When it comes to our drum kits sound we all want the best, but what sounds “the best” is subjective. What sounds perfect to one drummer could sound mediocre to another. Nevertheless, the unsung hero that is sometimes overlooked when it comes to drum sound is none other than the drumheads we use.
Of course, drumheads aside, a beginner level kit will not offer the mature and pure tone that a top of the line drum set provides. A drumhead isn’t going to turn a junkyard drum set into a holy grail one, but drumheads can go a long way to changing the tone of your drums to get the sound you want, or at the very least come closer to it. The following will define the terms used to describe drum sounds, breakdown the different types of drumheads in the market, and indicate what the popular choices out there are that you can start off with if you are unsure where to begin in your drumhead quest.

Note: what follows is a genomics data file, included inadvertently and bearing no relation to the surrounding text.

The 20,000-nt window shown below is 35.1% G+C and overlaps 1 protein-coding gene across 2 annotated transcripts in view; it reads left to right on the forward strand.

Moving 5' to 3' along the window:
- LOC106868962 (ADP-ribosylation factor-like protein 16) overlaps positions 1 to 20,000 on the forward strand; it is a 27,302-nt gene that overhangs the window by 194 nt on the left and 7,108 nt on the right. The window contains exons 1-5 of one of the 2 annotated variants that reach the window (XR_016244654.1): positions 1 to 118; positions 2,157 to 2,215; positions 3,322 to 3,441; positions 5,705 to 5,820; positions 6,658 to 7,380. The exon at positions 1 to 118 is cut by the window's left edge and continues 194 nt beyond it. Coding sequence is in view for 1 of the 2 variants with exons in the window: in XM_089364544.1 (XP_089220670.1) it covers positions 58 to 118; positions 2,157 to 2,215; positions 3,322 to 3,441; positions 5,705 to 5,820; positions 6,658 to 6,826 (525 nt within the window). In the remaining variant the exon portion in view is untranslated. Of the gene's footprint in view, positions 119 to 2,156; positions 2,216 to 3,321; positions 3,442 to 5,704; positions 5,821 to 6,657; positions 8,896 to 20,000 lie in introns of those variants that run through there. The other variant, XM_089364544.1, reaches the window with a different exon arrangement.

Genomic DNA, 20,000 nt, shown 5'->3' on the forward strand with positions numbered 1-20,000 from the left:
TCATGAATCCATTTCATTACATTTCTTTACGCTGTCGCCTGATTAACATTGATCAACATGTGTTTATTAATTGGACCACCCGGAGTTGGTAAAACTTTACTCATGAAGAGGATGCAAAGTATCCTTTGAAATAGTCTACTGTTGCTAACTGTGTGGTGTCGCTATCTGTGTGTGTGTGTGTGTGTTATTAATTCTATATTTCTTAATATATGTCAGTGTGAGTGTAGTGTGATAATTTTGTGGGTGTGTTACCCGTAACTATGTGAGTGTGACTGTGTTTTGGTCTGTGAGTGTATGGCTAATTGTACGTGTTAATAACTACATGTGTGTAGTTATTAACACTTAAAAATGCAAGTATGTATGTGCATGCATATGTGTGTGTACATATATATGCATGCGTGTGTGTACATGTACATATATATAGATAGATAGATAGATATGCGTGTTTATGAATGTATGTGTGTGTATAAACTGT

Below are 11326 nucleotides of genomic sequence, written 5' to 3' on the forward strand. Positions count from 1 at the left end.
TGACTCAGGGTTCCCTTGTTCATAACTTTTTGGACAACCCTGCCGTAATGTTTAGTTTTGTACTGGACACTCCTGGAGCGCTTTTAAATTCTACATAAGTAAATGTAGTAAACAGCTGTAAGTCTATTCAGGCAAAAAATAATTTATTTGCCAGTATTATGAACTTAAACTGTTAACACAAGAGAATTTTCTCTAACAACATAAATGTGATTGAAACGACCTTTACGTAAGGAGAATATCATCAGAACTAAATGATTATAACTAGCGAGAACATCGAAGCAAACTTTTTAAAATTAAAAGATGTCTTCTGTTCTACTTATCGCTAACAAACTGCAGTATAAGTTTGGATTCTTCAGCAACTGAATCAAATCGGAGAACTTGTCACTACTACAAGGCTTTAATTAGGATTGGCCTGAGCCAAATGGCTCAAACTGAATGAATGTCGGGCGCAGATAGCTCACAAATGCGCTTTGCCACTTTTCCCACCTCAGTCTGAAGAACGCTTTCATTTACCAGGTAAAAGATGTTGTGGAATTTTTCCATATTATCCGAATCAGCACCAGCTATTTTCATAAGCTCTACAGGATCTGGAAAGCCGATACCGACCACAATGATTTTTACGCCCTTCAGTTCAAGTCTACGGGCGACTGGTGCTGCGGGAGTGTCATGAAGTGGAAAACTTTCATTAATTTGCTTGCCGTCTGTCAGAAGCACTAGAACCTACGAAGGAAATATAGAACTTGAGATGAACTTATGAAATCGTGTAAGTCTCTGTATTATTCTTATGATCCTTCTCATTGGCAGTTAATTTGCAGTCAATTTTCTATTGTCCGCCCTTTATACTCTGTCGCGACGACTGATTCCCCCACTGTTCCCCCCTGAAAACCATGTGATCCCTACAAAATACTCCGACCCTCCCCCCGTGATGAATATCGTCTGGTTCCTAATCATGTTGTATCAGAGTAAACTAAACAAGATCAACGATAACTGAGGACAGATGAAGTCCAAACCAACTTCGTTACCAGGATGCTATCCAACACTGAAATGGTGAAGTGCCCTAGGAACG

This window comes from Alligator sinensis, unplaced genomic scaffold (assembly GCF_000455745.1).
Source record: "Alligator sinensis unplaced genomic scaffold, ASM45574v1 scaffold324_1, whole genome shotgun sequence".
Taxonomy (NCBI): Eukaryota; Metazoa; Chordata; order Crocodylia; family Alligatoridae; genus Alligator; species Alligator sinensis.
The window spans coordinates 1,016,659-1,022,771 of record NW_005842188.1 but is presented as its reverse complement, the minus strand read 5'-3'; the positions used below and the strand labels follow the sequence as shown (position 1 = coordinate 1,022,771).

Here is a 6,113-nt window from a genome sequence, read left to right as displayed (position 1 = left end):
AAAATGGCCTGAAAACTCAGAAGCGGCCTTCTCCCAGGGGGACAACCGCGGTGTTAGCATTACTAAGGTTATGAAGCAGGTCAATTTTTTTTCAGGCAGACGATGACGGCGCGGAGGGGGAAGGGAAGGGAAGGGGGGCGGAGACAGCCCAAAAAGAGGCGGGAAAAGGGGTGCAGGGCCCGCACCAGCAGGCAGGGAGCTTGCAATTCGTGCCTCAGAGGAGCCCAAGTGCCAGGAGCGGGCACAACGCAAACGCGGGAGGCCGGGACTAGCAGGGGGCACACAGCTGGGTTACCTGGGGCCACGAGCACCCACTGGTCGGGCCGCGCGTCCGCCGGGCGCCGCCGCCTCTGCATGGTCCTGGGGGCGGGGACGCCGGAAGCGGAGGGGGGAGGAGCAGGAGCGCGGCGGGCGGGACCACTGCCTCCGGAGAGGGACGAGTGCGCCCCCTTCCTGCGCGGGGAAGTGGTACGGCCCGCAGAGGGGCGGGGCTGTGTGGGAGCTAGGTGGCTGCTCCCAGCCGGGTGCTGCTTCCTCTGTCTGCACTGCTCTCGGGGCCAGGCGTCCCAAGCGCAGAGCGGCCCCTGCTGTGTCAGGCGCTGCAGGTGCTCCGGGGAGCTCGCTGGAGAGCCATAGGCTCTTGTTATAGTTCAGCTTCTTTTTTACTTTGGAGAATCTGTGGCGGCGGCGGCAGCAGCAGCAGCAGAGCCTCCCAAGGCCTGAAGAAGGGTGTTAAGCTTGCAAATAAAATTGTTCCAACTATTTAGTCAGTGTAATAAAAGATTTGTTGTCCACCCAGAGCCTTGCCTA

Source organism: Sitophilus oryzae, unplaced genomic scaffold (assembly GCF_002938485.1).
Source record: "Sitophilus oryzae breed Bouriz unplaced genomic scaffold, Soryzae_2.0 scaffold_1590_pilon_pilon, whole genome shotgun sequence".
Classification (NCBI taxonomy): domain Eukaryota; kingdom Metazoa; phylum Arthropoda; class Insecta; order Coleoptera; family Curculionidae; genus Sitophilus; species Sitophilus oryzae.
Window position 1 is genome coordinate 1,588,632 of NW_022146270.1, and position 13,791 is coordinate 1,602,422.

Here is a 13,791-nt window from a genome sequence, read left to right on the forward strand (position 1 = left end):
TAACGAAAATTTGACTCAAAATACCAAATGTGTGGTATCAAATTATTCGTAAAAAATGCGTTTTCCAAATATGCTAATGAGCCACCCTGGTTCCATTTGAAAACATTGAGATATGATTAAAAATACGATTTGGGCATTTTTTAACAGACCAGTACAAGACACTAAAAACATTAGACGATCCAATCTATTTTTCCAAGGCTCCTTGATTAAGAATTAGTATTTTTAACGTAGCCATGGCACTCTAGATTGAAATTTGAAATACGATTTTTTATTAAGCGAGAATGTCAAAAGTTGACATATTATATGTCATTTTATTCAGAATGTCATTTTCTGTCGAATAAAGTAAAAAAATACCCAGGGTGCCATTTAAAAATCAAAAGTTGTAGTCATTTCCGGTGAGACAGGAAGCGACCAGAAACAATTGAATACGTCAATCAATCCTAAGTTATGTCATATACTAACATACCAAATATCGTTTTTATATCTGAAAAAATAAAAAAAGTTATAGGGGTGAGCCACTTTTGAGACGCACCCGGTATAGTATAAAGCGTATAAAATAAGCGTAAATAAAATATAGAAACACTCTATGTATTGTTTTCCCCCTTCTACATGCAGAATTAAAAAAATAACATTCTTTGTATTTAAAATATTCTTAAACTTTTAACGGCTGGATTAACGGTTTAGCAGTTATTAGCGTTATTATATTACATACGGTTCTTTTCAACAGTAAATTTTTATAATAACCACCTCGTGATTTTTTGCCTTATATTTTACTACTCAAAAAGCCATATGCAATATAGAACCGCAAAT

When shopping around for drumheads it’s important to understand the terminology that is used in the drum world to describe sounds. Attack/Decay: This is the amount of sound that you initially get upon striking something. The decay refers to the sound after the initial attack sound is over. Warm/Bright: Tones are generally referred to as varying degrees of warmth and brightness. A bright tone represents something that is sharper in its pitch and has a shinier sound. A warm tone is lower in pitch, more subtle, and deeper. Batter Head/Resonant Head: the “batter” head side is the side that you hit and is facing you, and the “resonant” head is the side that is on the bottom of the drum and that you don’t hit.